Jan 26, 2015

DualMondays: Motivation

DualMondays is a more or less weekly column by Jim Spanos (a.k.a. Dualnames) on game design, adventures and all sorts of highly intriguing things. It usually appears on Mondays -- only rarely on Wednesdays. And some times fortnightly.

My main concern about this topic is that I'll fail to stay on it. Like, miserable fail.

I've grown to realize something god-awful when it comes to game developers as a collective of human beings who enjoy making games as much, if not more, as playing them. All of them start with this super-fancy excitement frenzy. Which, is normal. You've decided you wanna make games, and it freaks the living shit out of you; especially as you're growing so very ambitious so very fast. So, you spam forums and retweet people you're jealous of.

You are running on pure energy, being all revved up, but have no actual idea how to make a game. You're most likely lacking all the necessary skills as it is. Coding, artwork, game design, sound design. And that's okay, don't be hard on yourself. Ask any game developer that's successful and she/he 'll say, "I was never that immature", and you'll know that she/he 's lying. They've definitely been there, they hid it by lurking or showing their attempts to a selective few, or maybe nobody knew who they were anyway back then.

This flow of excitement is completely natural, and your improbability of making a good game is also equally high. It's like wanting to play the guitar. Υou like the instrument, you dream of playing solos, and then you buy one, and completely suck at it. At first. But honing your skills with practice and research and proper techniques will yield results, both in guitar playing and game making.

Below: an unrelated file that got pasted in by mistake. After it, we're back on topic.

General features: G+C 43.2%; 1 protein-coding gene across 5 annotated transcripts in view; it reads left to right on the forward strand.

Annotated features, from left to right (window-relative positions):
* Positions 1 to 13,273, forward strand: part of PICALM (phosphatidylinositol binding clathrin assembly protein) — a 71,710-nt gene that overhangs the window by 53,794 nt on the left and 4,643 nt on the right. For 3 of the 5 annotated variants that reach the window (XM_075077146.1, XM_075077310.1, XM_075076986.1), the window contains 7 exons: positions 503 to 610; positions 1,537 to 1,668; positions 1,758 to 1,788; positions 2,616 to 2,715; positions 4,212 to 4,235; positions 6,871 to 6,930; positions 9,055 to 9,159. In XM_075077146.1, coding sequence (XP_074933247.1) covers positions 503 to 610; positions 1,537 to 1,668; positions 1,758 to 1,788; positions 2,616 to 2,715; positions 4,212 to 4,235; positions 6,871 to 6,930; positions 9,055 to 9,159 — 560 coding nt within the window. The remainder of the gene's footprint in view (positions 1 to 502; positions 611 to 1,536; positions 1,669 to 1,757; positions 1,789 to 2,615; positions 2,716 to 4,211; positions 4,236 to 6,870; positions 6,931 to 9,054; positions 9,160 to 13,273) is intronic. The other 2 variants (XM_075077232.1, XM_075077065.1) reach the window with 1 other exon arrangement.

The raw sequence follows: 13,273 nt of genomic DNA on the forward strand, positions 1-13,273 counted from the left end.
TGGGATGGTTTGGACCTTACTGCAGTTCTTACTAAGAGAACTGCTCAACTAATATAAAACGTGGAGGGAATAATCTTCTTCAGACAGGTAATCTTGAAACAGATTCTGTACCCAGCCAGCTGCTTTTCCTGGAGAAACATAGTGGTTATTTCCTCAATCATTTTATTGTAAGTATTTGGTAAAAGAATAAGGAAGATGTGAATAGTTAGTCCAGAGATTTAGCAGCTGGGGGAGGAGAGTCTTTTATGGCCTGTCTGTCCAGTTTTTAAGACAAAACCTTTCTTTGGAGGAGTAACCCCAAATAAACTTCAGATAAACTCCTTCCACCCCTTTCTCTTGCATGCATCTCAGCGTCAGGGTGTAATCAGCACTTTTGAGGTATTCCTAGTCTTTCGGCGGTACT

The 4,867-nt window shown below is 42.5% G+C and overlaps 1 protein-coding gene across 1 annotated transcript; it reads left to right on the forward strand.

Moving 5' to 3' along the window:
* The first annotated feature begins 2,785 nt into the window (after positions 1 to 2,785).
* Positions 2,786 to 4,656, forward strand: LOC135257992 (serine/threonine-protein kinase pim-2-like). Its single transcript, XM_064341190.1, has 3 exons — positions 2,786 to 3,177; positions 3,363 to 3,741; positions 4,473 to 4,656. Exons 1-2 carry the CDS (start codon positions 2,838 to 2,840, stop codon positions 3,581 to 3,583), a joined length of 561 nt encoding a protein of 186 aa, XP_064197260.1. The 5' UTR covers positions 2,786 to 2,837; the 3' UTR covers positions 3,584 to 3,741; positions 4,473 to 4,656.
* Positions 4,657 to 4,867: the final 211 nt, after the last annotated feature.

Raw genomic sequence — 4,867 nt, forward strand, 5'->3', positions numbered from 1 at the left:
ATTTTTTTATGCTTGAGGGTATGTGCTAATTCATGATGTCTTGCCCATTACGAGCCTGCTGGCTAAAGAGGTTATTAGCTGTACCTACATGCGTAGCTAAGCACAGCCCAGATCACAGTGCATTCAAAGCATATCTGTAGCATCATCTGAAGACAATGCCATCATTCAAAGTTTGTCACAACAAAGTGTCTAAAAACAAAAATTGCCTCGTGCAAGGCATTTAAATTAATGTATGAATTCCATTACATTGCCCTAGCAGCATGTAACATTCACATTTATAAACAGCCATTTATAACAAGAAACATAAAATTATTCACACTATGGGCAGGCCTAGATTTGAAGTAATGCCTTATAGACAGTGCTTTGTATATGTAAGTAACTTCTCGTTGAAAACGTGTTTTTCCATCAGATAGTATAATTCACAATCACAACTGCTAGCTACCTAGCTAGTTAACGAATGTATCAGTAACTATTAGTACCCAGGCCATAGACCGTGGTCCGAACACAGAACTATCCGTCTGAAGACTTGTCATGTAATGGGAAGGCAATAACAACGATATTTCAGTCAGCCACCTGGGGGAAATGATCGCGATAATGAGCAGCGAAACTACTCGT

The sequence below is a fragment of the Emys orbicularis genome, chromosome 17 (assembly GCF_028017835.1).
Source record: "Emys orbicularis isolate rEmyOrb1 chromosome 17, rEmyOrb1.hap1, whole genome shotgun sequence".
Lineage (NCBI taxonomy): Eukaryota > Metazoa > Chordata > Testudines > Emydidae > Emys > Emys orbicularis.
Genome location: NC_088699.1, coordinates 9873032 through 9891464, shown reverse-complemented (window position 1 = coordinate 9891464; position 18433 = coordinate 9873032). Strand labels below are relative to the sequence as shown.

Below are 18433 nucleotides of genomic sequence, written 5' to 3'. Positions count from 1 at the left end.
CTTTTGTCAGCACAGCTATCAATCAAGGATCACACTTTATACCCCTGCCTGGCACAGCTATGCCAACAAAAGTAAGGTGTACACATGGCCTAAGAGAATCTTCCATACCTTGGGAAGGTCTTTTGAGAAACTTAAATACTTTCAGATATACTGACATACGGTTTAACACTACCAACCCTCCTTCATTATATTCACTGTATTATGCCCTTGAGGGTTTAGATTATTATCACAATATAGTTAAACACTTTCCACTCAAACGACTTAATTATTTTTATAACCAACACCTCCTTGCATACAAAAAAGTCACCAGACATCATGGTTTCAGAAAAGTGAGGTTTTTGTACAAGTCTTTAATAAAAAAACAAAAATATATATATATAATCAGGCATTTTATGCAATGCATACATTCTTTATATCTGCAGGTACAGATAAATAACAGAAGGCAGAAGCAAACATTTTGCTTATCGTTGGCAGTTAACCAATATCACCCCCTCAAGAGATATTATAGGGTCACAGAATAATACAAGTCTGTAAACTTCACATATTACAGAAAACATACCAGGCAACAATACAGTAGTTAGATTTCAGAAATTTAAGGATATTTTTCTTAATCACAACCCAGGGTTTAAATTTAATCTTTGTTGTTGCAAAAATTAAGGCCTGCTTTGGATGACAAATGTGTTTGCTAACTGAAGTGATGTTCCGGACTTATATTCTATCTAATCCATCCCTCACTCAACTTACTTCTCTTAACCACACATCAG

So, why do we as game developers start with such motivation and then proceed to lose it? Well, mainly due to letting people get into our heads. We get an honest comment about how awful something we spent hours upon hours on, is, and we get discouraged. We lose motivation. We tell ourselves "I'm bad at this." and it is then decided that we shouldn't bother with it anymore. I couldn't disagree more. Hear this then: Nobody gets good at something unless they try, and try, and try and try, and then some more. You may not get it, you may abandon a project, but you sure as heck need to keep moving.

Most importantly however, you need to stop being afraid of what other people will say about your creations. You need to anticipate all reactions and realize what reactions you really crave for. Then, you devise a plan on adjusting things to achieve/force these behaviors, from those who befall into the midst of your. From the peeps who play your games.The difference between you as a game designer now, and [insert name of game designer idol here], is only that she or he took risks by trying.

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Jan 12, 2015

DualMondays: Let me be your guide!

DualMondays is a more or less weekly column by Jim Spanos (a.k.a. Dualnames) on game design, adventures and all sorts of highly intriguing things. It usually appears on Mondays -- only rarely on Wednesdays. And some times fortnightly.